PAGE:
By Terry Arko
As the weather warms up and the swim season starts, pool water quality begins to suffer and algae often start to grow. Some algae are easy to treat and remove; however, other types can be quite challenging to deal with. The three main types are: green, black, and yellow/mustard algae. Green algae is relatively easy to eradicate, but yellow/mustard and black algae are difficult to kill and, as a result, can make the job of a pool service professional difficult.
The growth and spread of this algae is usually due to a lack of sanitizer and or circulation in the pool. When it is present, this algae can typically be identified by the slight cloudiness of the pool water. As it continues to grow and thrive, the water quality gets worse and, in extreme cases, it eventually deteriorates to the point where the pool steps and floor become difficult to see.
Green algae should be dealt with quickly to prevent these water clarity problems, as cloudy pool water can make it difficult to see someone who may be having trouble in the water and, thus, increase the risk of drowning.
Green algae spores are common and are typically found when chlorine levels are not maintained during especially warm, sunny periods. This algae can also be introduced as a result of cross contamination when toys or swimsuits that have been used in a river or lake are then used in the pool. Technicians using brushes and poles to clean algae, but neglect to clean them before servicing the next pool, could, in fact, cause outbreaks in the others they service. That said, green algae is by far the easiest to prevent and kill. High doses of chlorine usually eradicate it quickly; the process can also be accelerated with the addition of a good algaecide, which will also make the customer happier much faster.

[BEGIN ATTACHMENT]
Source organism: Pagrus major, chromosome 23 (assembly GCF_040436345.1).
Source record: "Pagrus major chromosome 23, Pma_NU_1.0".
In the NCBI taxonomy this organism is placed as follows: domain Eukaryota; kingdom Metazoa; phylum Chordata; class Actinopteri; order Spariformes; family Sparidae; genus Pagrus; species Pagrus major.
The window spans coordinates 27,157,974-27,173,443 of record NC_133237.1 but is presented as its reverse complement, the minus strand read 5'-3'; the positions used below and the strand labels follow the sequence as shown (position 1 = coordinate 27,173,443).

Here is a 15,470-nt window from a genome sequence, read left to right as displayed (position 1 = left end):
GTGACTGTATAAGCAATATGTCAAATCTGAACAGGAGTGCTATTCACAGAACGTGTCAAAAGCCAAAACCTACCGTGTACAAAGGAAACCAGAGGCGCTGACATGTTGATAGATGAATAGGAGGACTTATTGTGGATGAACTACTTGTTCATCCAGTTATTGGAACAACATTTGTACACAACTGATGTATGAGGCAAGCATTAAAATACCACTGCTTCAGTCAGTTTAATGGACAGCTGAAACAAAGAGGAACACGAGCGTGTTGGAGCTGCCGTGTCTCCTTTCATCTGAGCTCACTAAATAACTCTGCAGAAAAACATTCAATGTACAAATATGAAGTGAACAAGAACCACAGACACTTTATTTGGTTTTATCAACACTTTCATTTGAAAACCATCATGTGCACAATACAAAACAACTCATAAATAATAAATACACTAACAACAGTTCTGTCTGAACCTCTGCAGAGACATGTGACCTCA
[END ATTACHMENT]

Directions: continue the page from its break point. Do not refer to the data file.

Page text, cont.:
Once the water has been treated to kill the algae, the pump and filter have the burden of clearing the water. The filtration system must continually run to trap the dead algae and clear the water. A water clarifier can also be used to help expedite this process. When the pool’s water is properly balanced and maintained (using chemicals and sanitizers) it is fairly rare for green algae to grow.
This algae will generally appear as black dots on pool plaster, usually in the pitted area of the pool where the plaster has been etched or where calcium deposits have developed. These areas act as small foxholes where water does not circulate well, making it an easy area for black algae to grow and thrive.
Black algae is a problem that is almost exclusive to gunite pools. It is tough to treat because it burrows into the plaster and forms a protective layer, making standard chemical treatments ineffective. As this algae needs a place to grab onto, it becomes an even bigger problem in plaster pools where the surface has deteriorated. Cracks and rough areas around light fixtures, ladder rails, or broken tiles are prime habitats for black algae. It also tends to be more prevalent in rural, dry agricultural regions, as it can be introduced into the pool via debris in the air.
This algae should be treated as soon as it appears, as the bigger the head of the algae spot the deeper it burrows into the plaster and the harder it is to kill. There are several ways to treat it, including scrubbing the affected area(s) with a stainless steel brush for an extended period of time to remove its protective coating. Brushing should be repeated daily until the algae is eradicated from the pool. In severe cases, the spread of the algae may be controlled; however, it may not be eliminated entirely.